When describing TV antennas, we often talk about form and function.
Technically speaking, indoor and outdoor antennas are made of similar receptive materials (e.g., copper and aluminium) that receive radio frequency waves moving through the air, and convert these into electrical signals that go into your television.
So in terms of function, indoor and outdoor antennas work in basically the same way.
It’s in the form, however, where they differ, and that makes a given antenna often better suited for either indoor or outdoor use (and sometimes both).
Indoor Antenna Design
For comparison, let’s look first at indoor antennas.
These tend to be small and compact, and have shorter reception ranges than the larger outdoor kinds. They also generally have a fragile construction.
The Old Rabbit Ears
A typical example of an indoor antenna is the dipole “rabbit ears” antenna that offers omnidirectional reception. That is, it receives signals from transmission towers in a 360-degree radius.
Sitting directly on top of your TV, it’s very easy to adjust the flexible metal “ears” or to spontaneously rotate the antenna to improve reception.
These kinds of dipole antennas were more popular before the advent of digital television in 2009, as they tend to pick up VHF signals (which were more heavily used in the early days of TV) better than the UHF frequencies broadcast more often today.
Modern Indoor Design
Generally built with delicate, plastic exteriors, leaf design antennas are made for cluttered household environments offering minimal space in which to fit an antenna.
Their exteriors are more aesthetic than robust, making them less resistant to outdoor environmental conditions (should you suddenly decide to mount one on your roof).
Of course today, many indoor antennas have dropped the bunny ears in favor of a solid, square shape that allows them to fit comfortably and innocuously behind the TV or by a window.
An example of these modern, square designs is the foot wide AliTEK J-001 Amplified TV antenna.
Smaller = Less Reception Range
Being smaller and having less of a profile to fit more easily in your living room does have its own cost, however.
The diminutive surface area of indoor antennas means their reception range is more limited.
In fact, they’re better suited for customers living within 25-30 miles of transmission towers.
Some modern indoor antennas offer greater ranges, however, with some even promising 100+ miles (highly unlikely in an indoor setting).
To boost their reception, indoor antennas almost uniformly come with a built-in preamplifier to overcome potential interference from walls, ceilings, and household appliances.
Outdoor antennas can receive TV signals from towers at greater distances away, and are built to withstand adverse climates.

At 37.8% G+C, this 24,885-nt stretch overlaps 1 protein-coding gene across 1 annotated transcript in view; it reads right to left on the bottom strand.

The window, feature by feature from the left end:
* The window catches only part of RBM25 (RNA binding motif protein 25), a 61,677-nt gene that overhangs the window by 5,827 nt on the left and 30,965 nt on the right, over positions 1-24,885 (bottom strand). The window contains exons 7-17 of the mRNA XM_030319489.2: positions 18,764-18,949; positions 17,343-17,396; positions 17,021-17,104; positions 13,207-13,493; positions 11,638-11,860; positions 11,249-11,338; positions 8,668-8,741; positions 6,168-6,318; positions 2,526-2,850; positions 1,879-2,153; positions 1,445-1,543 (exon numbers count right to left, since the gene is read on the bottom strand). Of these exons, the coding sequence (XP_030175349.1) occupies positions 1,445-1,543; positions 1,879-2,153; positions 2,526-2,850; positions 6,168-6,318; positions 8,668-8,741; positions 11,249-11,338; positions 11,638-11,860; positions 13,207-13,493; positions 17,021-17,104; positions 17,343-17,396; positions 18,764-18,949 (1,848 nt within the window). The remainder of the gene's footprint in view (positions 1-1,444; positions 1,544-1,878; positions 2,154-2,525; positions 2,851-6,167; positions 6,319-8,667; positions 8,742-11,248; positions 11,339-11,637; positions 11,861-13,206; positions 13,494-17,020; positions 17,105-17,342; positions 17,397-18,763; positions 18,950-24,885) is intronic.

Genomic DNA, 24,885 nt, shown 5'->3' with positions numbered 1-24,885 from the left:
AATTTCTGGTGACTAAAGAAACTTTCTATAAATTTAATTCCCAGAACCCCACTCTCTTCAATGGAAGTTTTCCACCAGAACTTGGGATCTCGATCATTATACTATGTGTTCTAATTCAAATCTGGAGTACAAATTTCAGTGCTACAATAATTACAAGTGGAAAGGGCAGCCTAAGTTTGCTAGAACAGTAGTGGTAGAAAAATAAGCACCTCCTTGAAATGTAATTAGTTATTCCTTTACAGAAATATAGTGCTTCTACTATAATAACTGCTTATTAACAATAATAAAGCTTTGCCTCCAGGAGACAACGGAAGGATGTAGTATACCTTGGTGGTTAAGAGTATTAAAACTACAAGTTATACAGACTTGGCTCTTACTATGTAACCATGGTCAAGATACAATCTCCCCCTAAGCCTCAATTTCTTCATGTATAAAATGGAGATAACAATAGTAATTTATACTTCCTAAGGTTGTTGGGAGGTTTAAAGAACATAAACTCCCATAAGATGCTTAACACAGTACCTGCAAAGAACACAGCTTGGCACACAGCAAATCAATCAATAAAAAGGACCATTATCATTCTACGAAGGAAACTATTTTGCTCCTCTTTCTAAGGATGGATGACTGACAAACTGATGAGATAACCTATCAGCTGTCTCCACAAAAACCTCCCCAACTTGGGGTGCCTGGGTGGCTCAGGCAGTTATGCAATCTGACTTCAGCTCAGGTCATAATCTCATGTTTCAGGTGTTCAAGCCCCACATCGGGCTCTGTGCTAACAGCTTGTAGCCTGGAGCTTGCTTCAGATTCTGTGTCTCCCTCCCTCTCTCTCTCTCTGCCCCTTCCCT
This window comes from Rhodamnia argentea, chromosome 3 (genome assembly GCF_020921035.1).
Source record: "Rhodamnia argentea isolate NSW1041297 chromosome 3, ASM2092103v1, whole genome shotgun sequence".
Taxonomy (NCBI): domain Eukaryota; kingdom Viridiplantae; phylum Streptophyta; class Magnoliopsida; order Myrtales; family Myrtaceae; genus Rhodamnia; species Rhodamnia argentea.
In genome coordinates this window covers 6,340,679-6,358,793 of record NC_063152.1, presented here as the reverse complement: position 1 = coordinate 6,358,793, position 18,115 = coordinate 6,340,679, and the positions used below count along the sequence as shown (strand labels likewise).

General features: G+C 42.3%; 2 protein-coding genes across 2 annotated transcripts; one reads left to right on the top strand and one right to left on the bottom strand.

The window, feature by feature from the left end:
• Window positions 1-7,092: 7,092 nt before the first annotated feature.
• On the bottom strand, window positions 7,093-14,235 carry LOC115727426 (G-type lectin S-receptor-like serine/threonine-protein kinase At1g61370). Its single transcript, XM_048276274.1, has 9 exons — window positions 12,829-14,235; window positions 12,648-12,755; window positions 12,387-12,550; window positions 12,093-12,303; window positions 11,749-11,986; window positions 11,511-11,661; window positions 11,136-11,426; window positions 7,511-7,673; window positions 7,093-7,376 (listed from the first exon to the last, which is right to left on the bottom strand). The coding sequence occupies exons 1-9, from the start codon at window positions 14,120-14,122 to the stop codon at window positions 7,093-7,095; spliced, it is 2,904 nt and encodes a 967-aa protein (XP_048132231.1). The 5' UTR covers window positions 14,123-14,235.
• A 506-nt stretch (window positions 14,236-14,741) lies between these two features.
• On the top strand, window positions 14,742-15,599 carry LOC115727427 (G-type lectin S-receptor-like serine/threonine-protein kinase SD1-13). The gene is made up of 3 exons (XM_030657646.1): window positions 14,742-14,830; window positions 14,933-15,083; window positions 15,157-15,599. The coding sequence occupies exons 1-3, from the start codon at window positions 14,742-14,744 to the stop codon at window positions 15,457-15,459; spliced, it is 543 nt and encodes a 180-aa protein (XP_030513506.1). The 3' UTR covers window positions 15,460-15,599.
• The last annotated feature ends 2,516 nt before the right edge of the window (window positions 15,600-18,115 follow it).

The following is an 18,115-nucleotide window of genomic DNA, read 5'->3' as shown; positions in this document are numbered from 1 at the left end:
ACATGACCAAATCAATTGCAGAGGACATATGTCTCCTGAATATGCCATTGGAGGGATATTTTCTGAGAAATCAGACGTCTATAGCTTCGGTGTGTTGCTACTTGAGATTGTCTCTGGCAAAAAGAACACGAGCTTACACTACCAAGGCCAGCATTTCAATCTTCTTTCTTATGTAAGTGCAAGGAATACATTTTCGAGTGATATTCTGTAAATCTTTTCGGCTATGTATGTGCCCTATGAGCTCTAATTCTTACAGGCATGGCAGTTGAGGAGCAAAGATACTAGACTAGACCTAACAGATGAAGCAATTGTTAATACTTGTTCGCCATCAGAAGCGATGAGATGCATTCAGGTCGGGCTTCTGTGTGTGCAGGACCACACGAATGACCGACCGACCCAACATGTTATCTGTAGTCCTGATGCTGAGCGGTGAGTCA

They offer maximum directionality and reception power to pick up weak signals from distant sources.
For example, unidirectional antennas — such as antennas of Yagi and log periodic design — feature an elongated axis with protruding dipole elements to maximize the reception and conversion (i.e., antenna gain) of radio frequency waves into electrical signals for your TV.
The image below shows a typical log periodic antenna design.
Note the sturdy, aluminium frame of the antenna, which makes it suitable for outdoor use.
Besides the size and form of outdoor antennas, they’re often mounted outdoors at a higher elevation and thus avoid many forms of household interference that weaken signals.
One potential downside of outdoor antennas, however, is the complexity of installing them and running a coaxial cable through the house to your TV.
Setting Up an Outdoor TV Antenna Indoors
Installations of outdoor antennas indoors are actually common. There are two typical scenarios:
Although interior spaces of houses can create some significant interference for TV signals, an argument can be made that the superior reception features of outdoor antennas actually make them more receptive than your average indoor antenna, when used indoors.
Rather than being omnidirectional however, outdoor antennas are usually directional and line of sight to radio frequency sources, and should be aimed towards transmission towers.
These days, some brands are marketed as dual purpose; that is, for setting up either indoors or outdoors.
For example, the RCA ANT751R offers sufficiently powerful reception that permits you to install it in the attic, along with a sturdy and weatherproof frame for mounting outdoors.
Antennas tend to lose about half their receiving power when placed indoors due to interference (from house structure, home building materials, etc.), even when positioned next to a window.
This makes using an outdoor antenna indoors something of a gamble (particularly if the antenna isn’t amplified, which many outdoor antennas aren’t).
The gamble will probably work, but don’t expect it to function as well as on a mast on your rooftop.
Outdoor antennas also generally don’t possess the aesthetic qualities of an indoor antenna.
Outdoor antennas tend to be large and bulky, and those aspects that are an advantage in terms of reception power turn out to look rather disadvantageous when placed next to your sofa.
Lastly, while using an outdoor antenna indoors may provide tolerable reception, I wouldn’t recommend doing the opposite, that is, setting up an indoor antenna outside.
Indoor antennas are generally too fragile to last long in the rain, wind, and sun.